Thinking about attempting to DIY your next brake pad replacement? While it’s tempting to save a few bucks doing it yourself, an at-home brake pad replacement might not be in your best interest.
If you’re asking yourself “can I change my own brakes?” then chances are you’ve never done it before — and while replacing brake pads isn’t the hardest job in the world, it is more complicated than it may seem for someone without experience. Before you dive into that DIY brake pad replacement, here are four reasons to think twice before changing your brake pads at home.
1. Replacing Brake Pads Is More Complicated Than It May Seem
There is a whole lot of do-it-yourself auto repair content out there to help you change your own brake pads. But unless you have auto repair experience already, doing things like replacing your own brake pads or even changing your own oil is likely to be more challenging than it seems.
Not only can a lot of things go wrong if you’re unfamiliar with the parts, but you might be skipping over other significant brake issues without the knowledge on how to diagnose brake problems. What seems like a problem caused by worn brake pads — such as grinding noises or your brake pedal sinking rapidly while you brake — might actually be the result of a damaged rotor or air bubbles in the brake lines. In turn, you may find yourself in need of more complicated repairs or parts than just the pads.
It's best to avoid changing your brake pads just because they’re a common cause of brake problems. It’s better to have an automotive professional examine your brake system before making assumptions or troubleshooting your brake pads at home. At Firestone Complete Auto Care, we offer a comprehensive brake inspection free of charge.
Pro Tip: For cars with rear drum brakes, changing the brake shoes can be especially complicated due to additional parts and connections the front brakes don’t have. Generally, it’s always best to leave front and rear brake maintenance to a trained service technician.
2. Installing New Brake Pads Requires Expensive Equipment
If you’re not the “fixer-upper” type who performs home and auto repairs regularly, then you may not have all the tools required to change out your car’s brake pads. Typical tools and materials needed for a brake pad replacement include a vehicle jack or lift, jack stands, torque wrench, socket set, caliper compressor, mechanic’s wire and more. If you don’t happen to have these things lying around, that can be a hefty extra purchase before you even begin repairs.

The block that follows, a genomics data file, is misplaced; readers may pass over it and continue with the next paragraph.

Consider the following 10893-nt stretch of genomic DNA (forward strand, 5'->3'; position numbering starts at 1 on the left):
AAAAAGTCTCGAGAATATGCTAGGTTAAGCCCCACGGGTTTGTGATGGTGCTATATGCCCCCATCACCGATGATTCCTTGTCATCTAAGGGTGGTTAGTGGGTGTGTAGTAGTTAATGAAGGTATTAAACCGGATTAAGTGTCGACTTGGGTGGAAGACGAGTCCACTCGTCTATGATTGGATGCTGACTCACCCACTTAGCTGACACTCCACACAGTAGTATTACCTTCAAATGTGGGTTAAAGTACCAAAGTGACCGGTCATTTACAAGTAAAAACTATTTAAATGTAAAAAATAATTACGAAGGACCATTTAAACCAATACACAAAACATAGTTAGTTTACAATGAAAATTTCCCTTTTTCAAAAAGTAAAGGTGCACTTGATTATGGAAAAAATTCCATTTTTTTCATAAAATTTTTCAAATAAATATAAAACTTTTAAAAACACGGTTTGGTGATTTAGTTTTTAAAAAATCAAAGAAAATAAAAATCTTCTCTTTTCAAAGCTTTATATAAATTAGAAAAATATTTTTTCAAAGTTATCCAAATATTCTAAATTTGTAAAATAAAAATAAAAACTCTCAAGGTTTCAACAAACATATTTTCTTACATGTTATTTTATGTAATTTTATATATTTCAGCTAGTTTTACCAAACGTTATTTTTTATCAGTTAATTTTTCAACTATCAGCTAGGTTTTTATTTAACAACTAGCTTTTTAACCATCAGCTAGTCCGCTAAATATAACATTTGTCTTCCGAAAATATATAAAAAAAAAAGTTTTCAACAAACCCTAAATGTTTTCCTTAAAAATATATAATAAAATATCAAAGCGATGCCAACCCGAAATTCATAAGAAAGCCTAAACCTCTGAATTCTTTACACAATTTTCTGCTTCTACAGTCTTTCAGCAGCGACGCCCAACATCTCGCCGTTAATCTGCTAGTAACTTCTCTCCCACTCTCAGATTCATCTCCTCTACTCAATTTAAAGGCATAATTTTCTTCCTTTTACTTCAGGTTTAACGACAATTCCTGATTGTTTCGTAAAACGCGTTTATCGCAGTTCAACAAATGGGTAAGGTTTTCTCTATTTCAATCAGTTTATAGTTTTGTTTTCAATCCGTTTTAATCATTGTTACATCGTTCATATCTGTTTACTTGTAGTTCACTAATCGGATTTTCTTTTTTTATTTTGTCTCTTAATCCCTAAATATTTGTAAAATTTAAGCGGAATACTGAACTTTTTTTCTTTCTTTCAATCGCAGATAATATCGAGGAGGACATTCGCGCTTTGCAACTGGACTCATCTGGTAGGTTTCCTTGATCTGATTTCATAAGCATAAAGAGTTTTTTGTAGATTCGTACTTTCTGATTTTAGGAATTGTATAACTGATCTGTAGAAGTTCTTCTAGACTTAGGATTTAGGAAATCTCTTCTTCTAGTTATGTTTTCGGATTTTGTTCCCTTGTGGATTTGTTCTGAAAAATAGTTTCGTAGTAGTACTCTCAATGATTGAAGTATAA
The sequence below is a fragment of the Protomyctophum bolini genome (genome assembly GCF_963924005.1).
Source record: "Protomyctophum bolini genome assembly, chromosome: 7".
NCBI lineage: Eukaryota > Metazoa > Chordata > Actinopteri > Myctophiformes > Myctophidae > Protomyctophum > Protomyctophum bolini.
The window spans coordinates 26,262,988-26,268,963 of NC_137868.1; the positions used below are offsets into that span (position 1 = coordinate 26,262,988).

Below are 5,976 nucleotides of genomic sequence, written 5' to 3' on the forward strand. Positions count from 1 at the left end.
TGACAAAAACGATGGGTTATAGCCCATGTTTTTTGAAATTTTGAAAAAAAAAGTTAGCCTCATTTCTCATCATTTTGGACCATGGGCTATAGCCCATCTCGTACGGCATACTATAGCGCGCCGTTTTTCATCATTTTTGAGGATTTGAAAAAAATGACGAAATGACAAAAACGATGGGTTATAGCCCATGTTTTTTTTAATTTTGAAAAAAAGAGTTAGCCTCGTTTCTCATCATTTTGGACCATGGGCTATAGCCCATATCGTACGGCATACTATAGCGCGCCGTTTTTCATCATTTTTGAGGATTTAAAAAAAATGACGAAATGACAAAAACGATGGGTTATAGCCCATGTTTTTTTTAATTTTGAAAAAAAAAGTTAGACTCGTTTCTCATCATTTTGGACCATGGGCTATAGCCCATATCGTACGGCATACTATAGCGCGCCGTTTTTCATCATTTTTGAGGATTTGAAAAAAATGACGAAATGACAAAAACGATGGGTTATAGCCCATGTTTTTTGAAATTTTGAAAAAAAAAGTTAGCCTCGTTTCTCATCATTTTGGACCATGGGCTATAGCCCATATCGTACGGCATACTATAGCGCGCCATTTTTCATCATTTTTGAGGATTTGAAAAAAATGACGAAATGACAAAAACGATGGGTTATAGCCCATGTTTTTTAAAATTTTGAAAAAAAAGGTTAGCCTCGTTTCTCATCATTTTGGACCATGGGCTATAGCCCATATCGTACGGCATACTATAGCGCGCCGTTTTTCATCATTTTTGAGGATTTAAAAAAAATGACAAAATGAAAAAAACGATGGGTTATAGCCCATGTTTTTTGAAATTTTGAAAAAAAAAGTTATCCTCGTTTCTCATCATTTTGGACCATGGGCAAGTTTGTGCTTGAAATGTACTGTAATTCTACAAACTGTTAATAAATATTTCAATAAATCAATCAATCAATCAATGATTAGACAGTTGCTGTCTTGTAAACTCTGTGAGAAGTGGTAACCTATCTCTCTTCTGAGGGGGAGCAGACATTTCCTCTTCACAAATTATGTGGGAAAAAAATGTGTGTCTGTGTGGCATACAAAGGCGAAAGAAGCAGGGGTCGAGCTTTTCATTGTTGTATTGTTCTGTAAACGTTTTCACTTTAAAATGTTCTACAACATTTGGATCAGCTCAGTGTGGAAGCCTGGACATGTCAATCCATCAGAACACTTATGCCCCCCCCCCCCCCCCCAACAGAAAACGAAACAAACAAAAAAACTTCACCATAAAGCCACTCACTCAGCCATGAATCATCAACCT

3. Making Mistakes When Changing Brake Pads Can Be Dangerous
Next to seatbelts and airbags, your brakes are among the most important safety mechanisms in your car. Improperly installing new brake pads or putting your brake parts back together incorrectly could compromise the safety of you and your passengers. Being familiar with the parts and repair process is critical to avoiding small mistakes, like a slightly loose caliper fastener that might affect braking performance.
4. Swapping Your Own Brake Pads May Not Be Worth the Time
Consider this: even an expert automotive technician takes between 30 minutes to an hour or more to replace the brake pads and rotors on some vehicles. For someone with little to no experience, brake pad replacement could take several hours or more.
Learning the process, gathering the right tools, precisely following all the steps, and then putting everything back together again can easily turn into a half-day of work that, ultimately, may not be worth your time.
If you finish the job only to realize that the brake pedal feels off or that your brakes have started making squealing or grinding noises, you may have to start all over to solve the problem and properly install the new brake pads. Talk about a headache!
Having a professional take care of your brake pad replacement instead is an easy solution that can save you time and money in the long run.
Get Brake Pad Replacement Done Right
You shouldn't have to pay a pretty penny to stop on a dime. Make sure your brake pads are installed safely with a visit to your local Firestone Complete Auto Care. We install brake parts that meet or exceed your manufacturer's specifications, and we guarantee your repair service will be Fixed Right, Priced Right, Right on Time — that's the Firestone Triple Promise.
Want to save even more money at your next brake service appointment? Download our brake service coupons onto your mobile phone to use at your local Firestone Complete Auto Care repair shop.